Get the lead out: health advocates call on Oakland school leaders to change water policies

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Health advocates petitioned the Oakland school board on Wednesday night to change district water policies after they say lead was found in water at 45 campuses and day care centers since the school year began.

Representatives from four groups delivered a petition with 1,000 signatures to the school board Wednesday evening.

They are calling on the board to adopt a policy that follows what the American Academy of Pediatrics says is an allowable amount of lead in drinking water. The district currently follows standards set by the Environmental Protection Agency, which  allows for 15 times the amount of pediatric recommendations. 

"It is time to declare this a public health crisis, a public health emergency," said Ayanna Davis of Healthy Black Families, one of several advocacy groups told the board.

Added Jason Pfeifle, a public health advocate with CALPIRG and the CALPIRG Education Fund: "We have had conversations with parents, and the sentiment among many is the answer is simple: the district should follow the pediatrician guidelines."

Oakland school district spokesman John Sasaki said the district has been working closely with CALPRIG and letting them know about progress that the board of education and staff have been making in addressing their proposal.

Sasaki said nothing is more important than the health of students and staff. In cases where a school has one or more fixtures that show lead, staff members flush the fixtures at the beginning of the day to eliminate any trace amounts of lead.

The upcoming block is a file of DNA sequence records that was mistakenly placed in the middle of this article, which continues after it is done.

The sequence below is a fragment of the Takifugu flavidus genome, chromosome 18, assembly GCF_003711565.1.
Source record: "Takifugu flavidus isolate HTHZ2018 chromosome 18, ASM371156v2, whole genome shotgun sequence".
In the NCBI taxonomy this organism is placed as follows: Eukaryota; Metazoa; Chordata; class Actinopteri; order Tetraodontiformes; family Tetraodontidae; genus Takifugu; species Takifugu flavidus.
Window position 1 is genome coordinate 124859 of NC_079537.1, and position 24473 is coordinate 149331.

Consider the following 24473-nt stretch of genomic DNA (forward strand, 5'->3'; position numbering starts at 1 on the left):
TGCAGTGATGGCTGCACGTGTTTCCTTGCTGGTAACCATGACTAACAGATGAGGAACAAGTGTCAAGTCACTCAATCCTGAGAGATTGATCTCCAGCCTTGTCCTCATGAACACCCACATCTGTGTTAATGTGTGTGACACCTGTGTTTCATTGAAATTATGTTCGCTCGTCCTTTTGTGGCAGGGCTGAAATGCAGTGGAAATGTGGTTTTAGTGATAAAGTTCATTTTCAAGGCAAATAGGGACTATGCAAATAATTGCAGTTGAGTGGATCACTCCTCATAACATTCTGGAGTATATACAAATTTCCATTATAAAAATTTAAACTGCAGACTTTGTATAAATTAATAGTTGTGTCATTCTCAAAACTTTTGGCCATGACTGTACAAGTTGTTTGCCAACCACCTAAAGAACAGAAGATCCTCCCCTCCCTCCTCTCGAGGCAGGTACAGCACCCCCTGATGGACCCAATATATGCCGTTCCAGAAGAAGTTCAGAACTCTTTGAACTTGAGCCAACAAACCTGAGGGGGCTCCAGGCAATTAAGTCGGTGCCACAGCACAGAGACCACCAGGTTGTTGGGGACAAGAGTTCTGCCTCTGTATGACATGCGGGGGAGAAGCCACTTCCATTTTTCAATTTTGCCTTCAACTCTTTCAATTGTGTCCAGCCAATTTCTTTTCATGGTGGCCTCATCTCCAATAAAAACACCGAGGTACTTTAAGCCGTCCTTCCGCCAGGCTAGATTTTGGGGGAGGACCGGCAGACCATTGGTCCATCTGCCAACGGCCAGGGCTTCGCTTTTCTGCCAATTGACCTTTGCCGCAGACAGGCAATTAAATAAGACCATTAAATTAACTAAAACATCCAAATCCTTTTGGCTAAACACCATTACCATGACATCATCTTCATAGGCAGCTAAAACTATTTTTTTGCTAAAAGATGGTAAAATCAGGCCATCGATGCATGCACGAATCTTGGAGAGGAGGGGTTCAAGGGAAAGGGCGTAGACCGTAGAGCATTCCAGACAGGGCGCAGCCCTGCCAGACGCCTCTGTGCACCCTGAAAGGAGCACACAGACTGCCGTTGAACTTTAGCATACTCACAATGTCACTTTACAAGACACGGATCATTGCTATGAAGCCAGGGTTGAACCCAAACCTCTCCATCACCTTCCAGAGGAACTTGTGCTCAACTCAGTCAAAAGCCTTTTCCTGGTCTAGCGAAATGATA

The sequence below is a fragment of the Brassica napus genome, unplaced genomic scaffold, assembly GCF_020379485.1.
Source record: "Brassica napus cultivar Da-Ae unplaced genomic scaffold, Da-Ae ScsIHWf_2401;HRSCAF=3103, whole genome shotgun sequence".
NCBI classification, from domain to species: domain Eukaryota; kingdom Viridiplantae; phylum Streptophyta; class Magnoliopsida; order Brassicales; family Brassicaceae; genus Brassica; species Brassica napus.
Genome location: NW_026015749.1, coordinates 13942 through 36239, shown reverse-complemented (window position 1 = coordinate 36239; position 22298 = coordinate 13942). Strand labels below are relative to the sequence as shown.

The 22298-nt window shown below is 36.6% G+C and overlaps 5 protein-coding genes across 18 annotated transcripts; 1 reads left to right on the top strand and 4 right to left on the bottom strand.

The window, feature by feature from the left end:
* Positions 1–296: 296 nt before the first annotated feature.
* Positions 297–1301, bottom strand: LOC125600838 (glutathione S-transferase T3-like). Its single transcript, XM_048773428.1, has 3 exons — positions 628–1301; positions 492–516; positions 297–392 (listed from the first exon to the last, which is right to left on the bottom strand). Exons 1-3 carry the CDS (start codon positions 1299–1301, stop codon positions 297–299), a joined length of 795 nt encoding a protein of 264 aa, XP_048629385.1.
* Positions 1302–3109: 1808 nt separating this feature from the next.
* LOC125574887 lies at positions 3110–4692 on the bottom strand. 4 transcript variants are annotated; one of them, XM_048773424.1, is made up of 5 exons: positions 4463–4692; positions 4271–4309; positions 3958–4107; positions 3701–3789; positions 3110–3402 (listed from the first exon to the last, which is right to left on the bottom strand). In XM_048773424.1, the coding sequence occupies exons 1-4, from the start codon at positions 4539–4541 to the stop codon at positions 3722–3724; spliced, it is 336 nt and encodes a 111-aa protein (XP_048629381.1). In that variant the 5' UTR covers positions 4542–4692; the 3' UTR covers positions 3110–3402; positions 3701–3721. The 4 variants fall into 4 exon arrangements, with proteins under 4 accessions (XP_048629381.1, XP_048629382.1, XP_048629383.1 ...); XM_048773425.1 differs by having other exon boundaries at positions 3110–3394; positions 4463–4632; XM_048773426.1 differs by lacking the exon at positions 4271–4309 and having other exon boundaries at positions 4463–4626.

At the board meeting, members seemed to be receptive to the stricter recommendations. They said starting next month, they will set new goals to make sure the lead levels are even lower than that 15 parts per billion by replacing more water fixtures across its campus. Some of those upgrades could be paid for - with money from Oakland's soda tax.

The Berkeley Unified School District recently announced it will follow the recommendation of the American Academy of Pediatrics for their schools. The district plans to take any fixture that tests higher than what academy guidelines allow out of service until the source is identified and fixed, and then retested.

In December, the Oakland completed water testing at all district-run school sites and child development centers after lead was found in school drinking fountains and sinks. Lead was also discovered in the showers at McClymonds High School.

The district says elevated lead readings were minimal. Water sources were immediately taken out of service and have been replaced or are in the process of being replaced, according to the district.

Still, the district wanted further proof that the water is safe to drink.

Water testing by the East Bay Municipal Utility District at all 85 schools began late last year and has been completed, a utility spokeswoman said Wednesday. 

 Results posted on the district's web site show that of the 85 schools, 51 have been found to be within EPA guidelines for drinking water. Results from the remaining schools are pending.  Testing on the district's 18 charter schools is now underway, the spokeswoman said. 

While the health advocacy groups acknowledge that school leaders have addressed the worst problems, they say the district is still letting students drink from fountains that have failed to meet pediatrician guidelines for lead in drinking water.

Lead gets into drinking water when pipes that contain lead corrode, especially where the water has high acidity or low mineral content that corrodes pipes and fixtures, according to the EPA.

The most common problem is with brass or chrome-plated brass faucets and fixtures with lead solder, from which significant amounts of lead can enter into the water, especially hot water. Older pipes are more problematic. The average age of Oakland school buildings is 57 years.

Lead can be harmful to fetuses, infants, children and adults.

In children, low levels of exposure have been linked to damage to the central and peripheral nervous system, learning disabilities, slowed growth, hearing problems, anemia and hyperactivity, the EPA says.

Adults exposed to lead can suffer from high blood pressure, kidney problems and reproductive health problems. 

KTVU's Debora Villalon contributed to this report.